Decision to appoint Stacy Goodman splits City Council
March 15, 2011
By Warren Kagarise
In the end, after 20 tense minutes, the City Council elevated Stacy Goodman to a seat left empty after Maureen McCarry resigned last December.
The usually consensus-driven council listened to applicants for a vacant seat for 90 minutes March 1, but needed a couple of rounds of balloting — plus some political maneuvering — March 7 to appoint a successor to McCarry.
In the initial round, council members picked Goodman and applicant Paul Winterstein as top choices — and deadlocked in a 3-3 tie.
“Well, this is tough,” Councilman Fred Butler said after the initial decision.
In the moments after the even split, council members offered explanations in a last-minute attempt to persuade a colleague to change his or her mind.
Councilman Tola Marts backed Winterstein throughout both balloting rounds.
“I believe the two critical components of leadership are vision and judgment, and I believe that I have been lucky enough over the years to see these in ample quantities in Paul,” Marts said.
Council President Traeger also supported Winterstein throughout the process.
“Both candidates are exceedingly well-qualified, and it’s really a tie, in my opinion, as far as qualifications,” Traeger said.
The council narrowed the applicant list from nine candidates to Goodman and Winterstein, a city Human Services Commission member and citizen activist.
“At this level, when everybody is equal, you have to go with what you know,” Traeger said. “But I’ll be happy no matter the outcome, because these are great candidates.”
Butler, Councilwoman Eileen Barber and Councilman Mark Mullet supported Goodman, a former reporter and editor for The Issaquah Press, in both rounds.
“I didn’t always agree with what she wrote about me or the issue that I supported and she did not, but I always respected her for that,” Butler said. “She treated me fairly and she was objective — and somewhat unyielding when it comes to doing the right thing.”
The council, however, needed to be more a little more yielding in order to reach a consensus.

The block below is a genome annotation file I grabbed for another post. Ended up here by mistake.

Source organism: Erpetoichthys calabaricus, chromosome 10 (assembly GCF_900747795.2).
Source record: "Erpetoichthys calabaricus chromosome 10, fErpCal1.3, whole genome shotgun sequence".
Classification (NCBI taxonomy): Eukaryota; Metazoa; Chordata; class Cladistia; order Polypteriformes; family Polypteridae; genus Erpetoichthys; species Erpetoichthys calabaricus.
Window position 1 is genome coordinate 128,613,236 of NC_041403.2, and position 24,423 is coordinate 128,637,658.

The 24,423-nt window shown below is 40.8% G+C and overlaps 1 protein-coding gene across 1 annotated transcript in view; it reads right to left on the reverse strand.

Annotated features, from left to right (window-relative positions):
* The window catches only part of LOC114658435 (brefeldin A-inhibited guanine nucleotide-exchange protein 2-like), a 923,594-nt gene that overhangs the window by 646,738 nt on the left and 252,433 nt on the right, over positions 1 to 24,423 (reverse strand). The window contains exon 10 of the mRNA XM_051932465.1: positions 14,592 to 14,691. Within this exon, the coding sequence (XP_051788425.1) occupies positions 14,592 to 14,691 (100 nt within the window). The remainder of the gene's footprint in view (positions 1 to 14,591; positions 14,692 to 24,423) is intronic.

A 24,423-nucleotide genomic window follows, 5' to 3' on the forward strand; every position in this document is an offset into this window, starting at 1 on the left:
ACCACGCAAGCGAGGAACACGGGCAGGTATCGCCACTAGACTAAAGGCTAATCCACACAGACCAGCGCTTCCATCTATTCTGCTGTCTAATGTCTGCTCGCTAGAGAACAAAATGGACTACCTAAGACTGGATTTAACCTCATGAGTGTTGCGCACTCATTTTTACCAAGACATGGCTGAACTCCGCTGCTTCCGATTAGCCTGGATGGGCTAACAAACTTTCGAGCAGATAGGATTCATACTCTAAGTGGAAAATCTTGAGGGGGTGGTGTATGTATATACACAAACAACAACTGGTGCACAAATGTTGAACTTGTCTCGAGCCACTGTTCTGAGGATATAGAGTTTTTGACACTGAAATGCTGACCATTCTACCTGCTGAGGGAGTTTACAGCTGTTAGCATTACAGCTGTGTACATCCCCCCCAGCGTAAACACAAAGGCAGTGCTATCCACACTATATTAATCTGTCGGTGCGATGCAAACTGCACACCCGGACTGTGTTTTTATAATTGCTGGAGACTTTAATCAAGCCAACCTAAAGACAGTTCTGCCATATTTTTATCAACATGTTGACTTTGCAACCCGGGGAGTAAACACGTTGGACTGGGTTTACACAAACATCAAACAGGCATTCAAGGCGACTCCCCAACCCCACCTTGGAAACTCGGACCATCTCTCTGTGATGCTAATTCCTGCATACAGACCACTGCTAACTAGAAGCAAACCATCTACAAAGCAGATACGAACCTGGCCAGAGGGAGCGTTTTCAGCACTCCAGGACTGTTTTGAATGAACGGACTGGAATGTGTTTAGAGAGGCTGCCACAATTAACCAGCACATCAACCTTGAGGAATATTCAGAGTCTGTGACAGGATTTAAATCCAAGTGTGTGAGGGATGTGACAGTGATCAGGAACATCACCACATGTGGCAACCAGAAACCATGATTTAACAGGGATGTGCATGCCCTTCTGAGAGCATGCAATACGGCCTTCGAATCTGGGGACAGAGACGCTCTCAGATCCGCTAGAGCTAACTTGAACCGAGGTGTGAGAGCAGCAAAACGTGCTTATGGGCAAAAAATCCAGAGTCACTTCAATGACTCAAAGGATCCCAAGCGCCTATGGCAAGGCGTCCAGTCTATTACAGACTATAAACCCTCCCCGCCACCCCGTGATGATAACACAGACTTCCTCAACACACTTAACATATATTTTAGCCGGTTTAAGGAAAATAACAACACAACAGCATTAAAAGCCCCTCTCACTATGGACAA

“If everybody just stays with the votes we just made, we’re going to be here all night long with a series of 3-3 ties,” Councilman Joshua Schaer said. “We can just keep having the same three people raising their hands, and we can just do this again and again and again.”
Ultimately, the decision hinged on Schaer. In the initial round, the councilman supported Winterstein.
“I’m usually not one to back down on a decision I make, but again, this is an impossible decision,” Schaer said before the 4-2 decision to appoint Goodman. “It’s going either require me to make that call, or it’s going to require one of my colleagues.”
Under state law, Mayor Ava Frisinger had the authority to cast a tiebreaking vote.
“As a matter of legislative independence, with all due respect, I don’t believe that would be the appropriate way to proceed,” Schaer said. “I believe the council has been vested with this responsibility, and I believe that we should make that determination.”
Members also hinted at the upcoming election for council seats in the run-up to the decision. Issaquah voters decide on the seats held by Butler, Goodman, Schaer and Traeger in November. Only Schaer has entered the race so far, but potential candidates could include the eight unsuccessful applicants for the open seat.
“Paul, I hope that you run for office,” Schaer said from the dais, in a remark directed at Winterstein. “I just hope it’s not against me.”
Warren Kagarise: 392-6434, ext. 234, or email@example.com. Comment at www.issaquahpress.com.